Global is a word that many firms like to tack onto their marketing documents and product names, though few are truly ‘global’ when it comes to where they invest. In private debt, global usually means the US and Europe with the occasional exception also covering Asia-Pacific. The managers are typically headquartered in one place or another and are better known among investors in the country where they’re domiciled. While most of the headlines have been about US firms gaining footholds in Europe, there are also a handful of firms going in the opposite direction.
The most successful European firms in the US have acquired firms with an established presence in leveraged finance, or hired local experts with track records and relationships. Some of these firms still have most of their US assets in CLOs, though. Both 3i Debt Management and CVC Credit Partners told PDI in earlier Capital Talk interviews about big plans for North America, and while both are now managing a sizeable portion of their assets in the country, most of that money is in CLOs.
3I AND CLOS
John Fraser, managing partner at 3i Debt Management US, who came over to the firm as part of its Fraser Sullivan Investment Management acquisition in 2012, admits the mid-market lending arena in the US is getting crowded, which is part of the reason the firm hasn’t expanded into all the other areas it planned to yet. Though it has done well in CLOs. The firm recently closed its latest CLO, the Jamestown VI CLO, at $750 million: its largest across the US and Europe. The firm manages $11 billion, of which 43 percent, or about $4.7 billion is invested in the US. 3i DM was also PDI’s award winner for the CLO Manager of the Year category in Europe this year.
“We wanted to expand in to the US and wanted to do so with an established platform and established track record,” Fraser explains, which is what his firm, Fraser-Sullivan brought to the table. “All we did was change the name on the door and we began managing capital under the 3i name immediately,” Fraser says.
The fact that the American market is well saturated and competitive is why European firms’ active in the US say there has been more traffic in the other direction. “You are seeing a lot of US firms going to Europe right now to test the senior lending space, especially in direct lending. This is a market that ICG knows well, and has success in, having been a significant debt investor throughout Europe since 1984,” says Salvatore Gentile, head of North America for ICG, explaining that the leveraged finance market is younger in Europe, less entrenched, and is at a later stage of recovery from the financial crisis compared to the US, which is why American firms migrating to Europe see greater opportunity.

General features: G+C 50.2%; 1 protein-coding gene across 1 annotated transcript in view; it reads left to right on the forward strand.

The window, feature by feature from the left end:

Gentile and Brian Spenner, director of mezzanine, North America at ICG, started the corporate debt group at Blackstone in 1999 and left after Blackstone acquired GSO Capital Partners. They were subject to lengthy non-compete clauses before joining ICG in 2012.
ICG has invested its own capital in the US since 2007, but made a formal effort to open a US office and start a third party asset management business in New York in 2012. “I think the key is to do it with locals, as opposed to expats,” Gentile says. “ICG’s effort to build a robust US franchise is a continuation of a strategy the firm has employed in other geographies, where senior management will identify an opportunity and enter that market with some combination of local talent and people from our London office. The team will validate the market opportunity and the ability for ICG to be a long-term player and then build a more fulsome team of local professionals to execute that strategy in a more significant way,” Gentile explains. The firm also manages Asian strategies.
ICG launched three CLOs in 2014 amounting to $1.2 billion. They suspect they were one of the few firms to get that many CLOs off the ground in their first year of entering the US market. To do that, they partnered with Citi as the underwriter, which both Gentile and Seth Katzenstein, director and portfolio manager on credit funds management in New York, have worked with previously. Citi has been instrumental in helping the firm structure the offerings and find investors. “When I joined ICG in June 2013, I was the first hire for our US bank loan business. For us, the first thing we had to do was establish the team and work with our colleagues and counterparties in Europe to develop the process, systems and infrastructure and that took several months,” Katzenstein explains.
The firm is also in the process of raising $750 million for its first US private debt fund, as PDI previously reported. ICG executives declined to comment on fundraising.